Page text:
Enjoy the Music.com
The Absolute Sound
Issue 216   October 2011
What is a Golden Ear?
Editorial by Andrew Quint

 

TAS Issue 216 October 2011  It was in the course of a routine e-mail exchange with TAS music editor Mark Lehman that those two mysterious words came up. We were firming up one of my LP review assignments for this issue and Mark mentioned in passing that he'd listened to one of the 180-gram records on the Tacet label that I'd be covering. He wrote:

"By the way, I just put on the Tacet LP of the Dvorák and, goodness gracious, is it gorgeous — the music, the performance, and the warm, rich, glowing sonics. I don't have a fancy system but it's decent — and I'm not a ‘Golden Ear' type, just a fervent music lover."

I'd not heard the record yet, but Mark was right. Andreas Spreer's recording of Antonin Dvorák's String Sextet in A major performed by the Auryn Quartet, complemented with an additional violist and cellist, really was outstanding in every way. But what did the "Golden Ear" comment mean, exactly? Did it imply that a certain caliber of playback system is necessary to distinguish the best recordings from those that are merely very good? Or that there's a biological difference between the most elite listeners and the great unwashed? Or, heaven forbid, that having Golden Ears precludes being a "fervent music lover?"

I'm well aware that the very existence of the term has provided ammunition to those who maintain that audiophiles are a bunch of snoots, convinced that they have perceptual capabilities beyond others. I once briefly entertained the notion myself that some listeners are endowed with superpowers. Many years ago, my friend Peter came over to hear the large, complex loudspeakers I was using at the time. After about ten minutes, Peter matter-of-factly announced that the binding posts on one speaker were wired out-of-phase. We switched some cables around and the sound improved substantially. When I did trade in the speakers, the dealer confirmed Peter's supposition.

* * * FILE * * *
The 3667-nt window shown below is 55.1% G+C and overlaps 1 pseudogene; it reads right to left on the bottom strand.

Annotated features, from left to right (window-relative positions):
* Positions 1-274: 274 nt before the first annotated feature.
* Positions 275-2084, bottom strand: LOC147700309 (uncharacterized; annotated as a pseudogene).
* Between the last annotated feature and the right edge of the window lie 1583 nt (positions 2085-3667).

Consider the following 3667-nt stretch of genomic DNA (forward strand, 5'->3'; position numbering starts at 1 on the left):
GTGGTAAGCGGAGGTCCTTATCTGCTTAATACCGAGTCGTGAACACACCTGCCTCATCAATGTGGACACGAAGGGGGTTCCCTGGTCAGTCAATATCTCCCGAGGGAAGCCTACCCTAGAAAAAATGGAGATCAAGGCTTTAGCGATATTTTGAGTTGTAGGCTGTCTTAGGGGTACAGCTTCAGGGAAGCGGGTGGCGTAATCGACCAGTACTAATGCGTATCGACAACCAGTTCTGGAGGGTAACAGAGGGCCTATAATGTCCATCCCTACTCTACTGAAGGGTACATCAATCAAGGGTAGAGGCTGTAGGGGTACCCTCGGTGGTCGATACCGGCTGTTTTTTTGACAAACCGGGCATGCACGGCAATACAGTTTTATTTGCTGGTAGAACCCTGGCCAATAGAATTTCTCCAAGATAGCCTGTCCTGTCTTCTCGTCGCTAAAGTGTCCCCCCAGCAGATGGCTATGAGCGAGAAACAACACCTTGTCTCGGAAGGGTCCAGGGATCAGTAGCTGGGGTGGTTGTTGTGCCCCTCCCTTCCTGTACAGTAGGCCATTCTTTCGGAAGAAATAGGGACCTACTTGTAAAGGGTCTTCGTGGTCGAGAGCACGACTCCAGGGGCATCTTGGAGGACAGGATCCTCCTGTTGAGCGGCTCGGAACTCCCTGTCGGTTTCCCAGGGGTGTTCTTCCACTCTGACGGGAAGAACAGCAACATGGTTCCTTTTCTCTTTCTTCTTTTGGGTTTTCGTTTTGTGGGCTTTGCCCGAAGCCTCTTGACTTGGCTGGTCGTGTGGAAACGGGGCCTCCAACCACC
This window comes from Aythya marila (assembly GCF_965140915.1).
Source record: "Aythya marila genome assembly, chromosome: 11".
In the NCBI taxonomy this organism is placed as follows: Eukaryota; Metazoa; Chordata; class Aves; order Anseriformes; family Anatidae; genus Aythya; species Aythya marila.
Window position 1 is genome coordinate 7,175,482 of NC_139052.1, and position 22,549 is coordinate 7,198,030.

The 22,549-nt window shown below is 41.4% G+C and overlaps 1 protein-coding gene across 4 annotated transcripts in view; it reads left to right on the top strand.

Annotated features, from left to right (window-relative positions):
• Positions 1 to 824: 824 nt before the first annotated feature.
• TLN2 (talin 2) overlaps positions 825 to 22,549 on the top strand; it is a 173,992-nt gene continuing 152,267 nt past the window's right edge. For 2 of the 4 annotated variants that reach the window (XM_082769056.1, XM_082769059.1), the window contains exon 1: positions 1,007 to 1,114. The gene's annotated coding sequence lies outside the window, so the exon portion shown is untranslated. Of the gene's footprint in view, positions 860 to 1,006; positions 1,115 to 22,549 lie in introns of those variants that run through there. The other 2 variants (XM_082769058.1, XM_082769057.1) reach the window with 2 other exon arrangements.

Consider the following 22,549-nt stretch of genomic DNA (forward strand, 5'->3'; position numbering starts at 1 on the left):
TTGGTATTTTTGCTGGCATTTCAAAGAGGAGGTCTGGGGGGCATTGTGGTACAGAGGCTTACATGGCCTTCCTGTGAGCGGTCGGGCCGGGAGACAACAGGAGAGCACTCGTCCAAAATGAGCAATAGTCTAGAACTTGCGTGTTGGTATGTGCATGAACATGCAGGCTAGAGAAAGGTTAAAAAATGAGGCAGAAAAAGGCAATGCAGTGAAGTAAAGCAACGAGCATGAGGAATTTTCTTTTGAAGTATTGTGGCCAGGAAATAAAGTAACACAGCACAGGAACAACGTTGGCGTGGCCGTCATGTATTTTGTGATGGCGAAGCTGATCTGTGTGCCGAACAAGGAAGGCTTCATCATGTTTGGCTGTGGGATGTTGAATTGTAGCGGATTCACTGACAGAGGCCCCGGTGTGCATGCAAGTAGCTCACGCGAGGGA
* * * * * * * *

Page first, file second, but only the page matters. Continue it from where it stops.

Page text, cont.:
I was impressed. But as I got to know Peter better, I came to realize that there was nothing supernatural about his auditory equipment, that this was simply the voice of experience. To be sure, there are plenty of folks, maybe 4% of the population, who are "tone deaf" — the medical term is amusia. There seems to be a morphologic basis for this: In one study, nine out of ten people with the condition had a specific anatomic abnormality of their brains. These individuals are sometimes described as having a "tin ear" and, perhaps, "Golden Ear" is meant to connote the opposite, a subject with superior neurological wiring.

But are superior discriminatory capacities simply a gift from God? Maybe not. Harmon International has developed computer-based "How to Listen" software to train listeners for research and marketing purposes. According to Dr. Sean Olive, HI's Director of Acoustic Research, this tool teaches non-audiophile subjects "how to identify, classify, and rate the quality of recorded and reproduced sounds according to their timbral, spatial, dynamic, and nonlinear distortion attributes." In other words, it turns mere mortals into Golden Ears.

Peter worked backwards from an aural observation to deduce what was wrong with my speakers: There was nothing more or less to it. Peter is passionately interested in how audio gear works, how mechanical and electrical phenomena relate to what we hear. It's the same idea with Mark L. His knowledge of the classical repertoire is comprehensive and his experience with recorded sound broad and deep. Mark's ability to judge the sonic quality of a recording — quickly and confidently — derives from years of experience and the fact that he cares.

Maybe this is what separates Golden Ears from those of lesser-metallurgic pedigree — attentive listening, experience, caring. You can tell a Stratocaster from a Telecaster from a CD playing in the next room? You're a Golden Ear. You can place which decade a Lester Young solo dates from? Golden Ear. You can differentiate Cincinnati's Music Hall from Atlanta's Symphony Hall on two Telarc recordings? GE.

We make these distinctions because they are important to a highly developed appreciation of musical art and performance. Our ears are gilded not because they came that way but because we've worked to get them functioning at a level better than the average citizen. Sorry Mark, but you are a golden-eared brother, and there's nothing you can do about it. 

--- Andrew Quint

 

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